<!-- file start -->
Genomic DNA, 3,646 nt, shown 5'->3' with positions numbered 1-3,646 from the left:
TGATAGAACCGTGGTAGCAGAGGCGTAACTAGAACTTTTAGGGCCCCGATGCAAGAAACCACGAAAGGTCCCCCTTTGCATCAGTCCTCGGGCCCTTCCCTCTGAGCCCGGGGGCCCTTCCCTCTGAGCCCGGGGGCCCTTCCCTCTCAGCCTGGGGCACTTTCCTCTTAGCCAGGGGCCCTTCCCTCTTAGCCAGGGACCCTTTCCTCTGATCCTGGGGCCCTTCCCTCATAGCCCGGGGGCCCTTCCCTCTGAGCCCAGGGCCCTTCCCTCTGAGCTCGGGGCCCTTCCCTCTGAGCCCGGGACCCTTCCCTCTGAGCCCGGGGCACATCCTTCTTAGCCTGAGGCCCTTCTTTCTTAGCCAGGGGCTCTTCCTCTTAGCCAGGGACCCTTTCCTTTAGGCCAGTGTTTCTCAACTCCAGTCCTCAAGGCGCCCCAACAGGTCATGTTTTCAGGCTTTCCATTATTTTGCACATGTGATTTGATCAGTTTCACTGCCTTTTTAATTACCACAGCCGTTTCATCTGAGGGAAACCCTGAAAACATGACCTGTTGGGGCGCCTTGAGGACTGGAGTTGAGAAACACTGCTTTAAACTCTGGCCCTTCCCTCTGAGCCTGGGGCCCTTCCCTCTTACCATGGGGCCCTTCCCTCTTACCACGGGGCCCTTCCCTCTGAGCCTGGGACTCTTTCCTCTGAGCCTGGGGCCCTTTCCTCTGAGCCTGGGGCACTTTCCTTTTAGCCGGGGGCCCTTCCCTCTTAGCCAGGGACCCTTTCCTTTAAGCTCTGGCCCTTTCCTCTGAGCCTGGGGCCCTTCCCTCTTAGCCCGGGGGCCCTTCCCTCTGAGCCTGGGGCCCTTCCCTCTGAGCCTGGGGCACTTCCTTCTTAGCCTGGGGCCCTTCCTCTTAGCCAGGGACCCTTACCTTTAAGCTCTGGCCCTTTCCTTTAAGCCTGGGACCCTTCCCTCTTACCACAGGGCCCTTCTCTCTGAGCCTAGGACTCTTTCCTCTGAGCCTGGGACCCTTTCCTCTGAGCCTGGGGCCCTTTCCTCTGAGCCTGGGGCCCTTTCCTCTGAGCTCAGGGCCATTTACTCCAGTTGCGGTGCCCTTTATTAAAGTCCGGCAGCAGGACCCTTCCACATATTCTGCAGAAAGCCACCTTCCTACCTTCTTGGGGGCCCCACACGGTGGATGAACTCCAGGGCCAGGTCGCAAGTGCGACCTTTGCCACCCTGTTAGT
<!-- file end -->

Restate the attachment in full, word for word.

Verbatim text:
Genomic DNA, 3,646 nt, shown 5'->3' with positions numbered 1-3,646 from the left:
TGATAGAACCGTGGTAGCAGAGGCGTAACTAGAACTTTTAGGGCCCCGATGCAAGAAACCACGAAAGGTCCCCCTTTGCATCAGTCCTCGGGCCCTTCCCTCTGAGCCCGGGGGCCCTTCCCTCTGAGCCCGGGGGCCCTTCCCTCTCAGCCTGGGGCACTTTCCTCTTAGCCAGGGGCCCTTCCCTCTTAGCCAGGGACCCTTTCCTCTGATCCTGGGGCCCTTCCCTCATAGCCCGGGGGCCCTTCCCTCTGAGCCCAGGGCCCTTCCCTCTGAGCTCGGGGCCCTTCCCTCTGAGCCCGGGACCCTTCCCTCTGAGCCCGGGGCACATCCTTCTTAGCCTGAGGCCCTTCTTTCTTAGCCAGGGGCTCTTCCTCTTAGCCAGGGACCCTTTCCTTTAGGCCAGTGTTTCTCAACTCCAGTCCTCAAGGCGCCCCAACAGGTCATGTTTTCAGGCTTTCCATTATTTTGCACATGTGATTTGATCAGTTTCACTGCCTTTTTAATTACCACAGCCGTTTCATCTGAGGGAAACCCTGAAAACATGACCTGTTGGGGCGCCTTGAGGACTGGAGTTGAGAAACACTGCTTTAAACTCTGGCCCTTCCCTCTGAGCCTGGGGCCCTTCCCTCTTACCATGGGGCCCTTCCCTCTTACCACGGGGCCCTTCCCTCTGAGCCTGGGACTCTTTCCTCTGAGCCTGGGGCCCTTTCCTCTGAGCCTGGGGCACTTTCCTTTTAGCCGGGGGCCCTTCCCTCTTAGCCAGGGACCCTTTCCTTTAAGCTCTGGCCCTTTCCTCTGAGCCTGGGGCCCTTCCCTCTTAGCCCGGGGGCCCTTCCCTCTGAGCCTGGGGCCCTTCCCTCTGAGCCTGGGGCACTTCCTTCTTAGCCTGGGGCCCTTCCTCTTAGCCAGGGACCCTTACCTTTAAGCTCTGGCCCTTTCCTTTAAGCCTGGGACCCTTCCCTCTTACCACAGGGCCCTTCTCTCTGAGCCTAGGACTCTTTCCTCTGAGCCTGGGACCCTTTCCTCTGAGCCTGGGGCCCTTTCCTCTGAGCCTGGGGCCCTTTCCTCTGAGCTCAGGGCCATTTACTCCAGTTGCGGTGCCCTTTATTAAAGTCCGGCAGCAGGACCCTTCCACATATTCTGCAGAAAGCCACCTTCCTACCTTCTTGGGGGCCCCACACGGTGGATGAACTCCAGGGCCAGGTCGCAAGTGCGACCTTTGCCACCCTGTTAGT